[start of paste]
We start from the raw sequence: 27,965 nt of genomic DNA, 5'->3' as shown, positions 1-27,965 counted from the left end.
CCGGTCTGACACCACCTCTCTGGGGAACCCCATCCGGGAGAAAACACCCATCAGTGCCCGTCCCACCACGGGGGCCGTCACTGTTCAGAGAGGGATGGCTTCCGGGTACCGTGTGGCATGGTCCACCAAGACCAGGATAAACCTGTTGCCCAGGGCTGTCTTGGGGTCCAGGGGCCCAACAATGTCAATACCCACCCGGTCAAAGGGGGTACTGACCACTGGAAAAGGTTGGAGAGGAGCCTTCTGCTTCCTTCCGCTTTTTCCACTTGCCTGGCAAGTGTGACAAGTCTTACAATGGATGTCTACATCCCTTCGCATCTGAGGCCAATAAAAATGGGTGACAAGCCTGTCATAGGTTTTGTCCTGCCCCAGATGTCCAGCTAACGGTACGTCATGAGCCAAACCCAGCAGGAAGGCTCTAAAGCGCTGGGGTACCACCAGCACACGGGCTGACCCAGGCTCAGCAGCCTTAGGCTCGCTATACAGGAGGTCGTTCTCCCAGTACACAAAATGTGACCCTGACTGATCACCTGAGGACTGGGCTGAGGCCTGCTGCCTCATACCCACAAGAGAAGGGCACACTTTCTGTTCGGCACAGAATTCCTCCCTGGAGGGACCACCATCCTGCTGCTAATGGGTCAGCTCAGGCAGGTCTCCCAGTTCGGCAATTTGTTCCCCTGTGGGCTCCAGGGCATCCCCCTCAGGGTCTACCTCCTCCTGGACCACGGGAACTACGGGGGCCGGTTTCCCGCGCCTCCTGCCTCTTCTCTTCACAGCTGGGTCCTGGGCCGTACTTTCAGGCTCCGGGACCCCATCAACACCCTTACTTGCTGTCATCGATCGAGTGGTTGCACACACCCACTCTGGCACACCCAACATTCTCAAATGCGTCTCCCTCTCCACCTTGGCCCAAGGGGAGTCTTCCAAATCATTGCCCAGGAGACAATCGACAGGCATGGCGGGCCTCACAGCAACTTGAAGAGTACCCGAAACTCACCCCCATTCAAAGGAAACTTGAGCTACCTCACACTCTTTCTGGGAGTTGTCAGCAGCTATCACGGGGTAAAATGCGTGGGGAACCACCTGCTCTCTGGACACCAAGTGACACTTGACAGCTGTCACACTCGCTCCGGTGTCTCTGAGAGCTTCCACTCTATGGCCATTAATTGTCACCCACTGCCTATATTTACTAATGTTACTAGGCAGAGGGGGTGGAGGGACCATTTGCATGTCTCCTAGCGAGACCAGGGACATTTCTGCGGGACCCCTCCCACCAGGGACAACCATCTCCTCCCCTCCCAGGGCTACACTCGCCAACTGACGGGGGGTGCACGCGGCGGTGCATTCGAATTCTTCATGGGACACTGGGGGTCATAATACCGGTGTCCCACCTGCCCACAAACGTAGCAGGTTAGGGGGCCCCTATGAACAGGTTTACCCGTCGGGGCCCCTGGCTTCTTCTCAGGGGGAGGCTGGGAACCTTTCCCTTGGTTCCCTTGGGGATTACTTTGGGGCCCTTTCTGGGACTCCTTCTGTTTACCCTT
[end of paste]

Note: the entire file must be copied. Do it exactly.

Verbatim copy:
We start from the raw sequence: 27,965 nt of genomic DNA, 5'->3' as shown, positions 1-27,965 counted from the left end.
CCGGTCTGACACCACCTCTCTGGGGAACCCCATCCGGGAGAAAACACCCATCAGTGCCCGTCCCACCACGGGGGCCGTCACTGTTCAGAGAGGGATGGCTTCCGGGTACCGTGTGGCATGGTCCACCAAGACCAGGATAAACCTGTTGCCCAGGGCTGTCTTGGGGTCCAGGGGCCCAACAATGTCAATACCCACCCGGTCAAAGGGGGTACTGACCACTGGAAAAGGTTGGAGAGGAGCCTTCTGCTTCCTTCCGCTTTTTCCACTTGCCTGGCAAGTGTGACAAGTCTTACAATGGATGTCTACATCCCTTCGCATCTGAGGCCAATAAAAATGGGTGACAAGCCTGTCATAGGTTTTGTCCTGCCCCAGATGTCCAGCTAACGGTACGTCATGAGCCAAACCCAGCAGGAAGGCTCTAAAGCGCTGGGGTACCACCAGCACACGGGCTGACCCAGGCTCAGCAGCCTTAGGCTCGCTATACAGGAGGTCGTTCTCCCAGTACACAAAATGTGACCCTGACTGATCACCTGAGGACTGGGCTGAGGCCTGCTGCCTCATACCCACAAGAGAAGGGCACACTTTCTGTTCGGCACAGAATTCCTCCCTGGAGGGACCACCATCCTGCTGCTAATGGGTCAGCTCAGGCAGGTCTCCCAGTTCGGCAATTTGTTCCCCTGTGGGCTCCAGGGCATCCCCCTCAGGGTCTACCTCCTCCTGGACCACGGGAACTACGGGGGCCGGTTTCCCGCGCCTCCTGCCTCTTCTCTTCACAGCTGGGTCCTGGGCCGTACTTTCAGGCTCCGGGACCCCATCAACACCCTTACTTGCTGTCATCGATCGAGTGGTTGCACACACCCACTCTGGCACACCCAACATTCTCAAATGCGTCTCCCTCTCCACCTTGGCCCAAGGGGAGTCTTCCAAATCATTGCCCAGGAGACAATCGACAGGCATGGCGGGCCTCACAGCAACTTGAAGAGTACCCGAAACTCACCCCCATTCAAAGGAAACTTGAGCTACCTCACACTCTTTCTGGGAGTTGTCAGCAGCTATCACGGGGTAAAATGCGTGGGGAACCACCTGCTCTCTGGACACCAAGTGACACTTGACAGCTGTCACACTCGCTCCGGTGTCTCTGAGAGCTTCCACTCTATGGCCATTAATTGTCACCCACTGCCTATATTTACTAATGTTACTAGGCAGAGGGGGTGGAGGGACCATTTGCATGTCTCCTAGCGAGACCAGGGACATTTCTGCGGGACCCCTCCCACCAGGGACAACCATCTCCTCCCCTCCCAGGGCTACACTCGCCAACTGACGGGGGGTGCACGCGGCGGTGCATTCGAATTCTTCATGGGACACTGGGGGTCATAATACCGGTGTCCCACCTGCCCACAAACGTAGCAGGTTAGGGGGCCCCTATGAACAGGTTTACCCGTCGGGGCCCCTGGCTTCTTCTCAGGGGGAGGCTGGGAACCTTTCCCTTGGTTCCCTTGGGGATTACTTTGGGGCCCTTTCTGGGACTCCTTCTGTTTACCCTT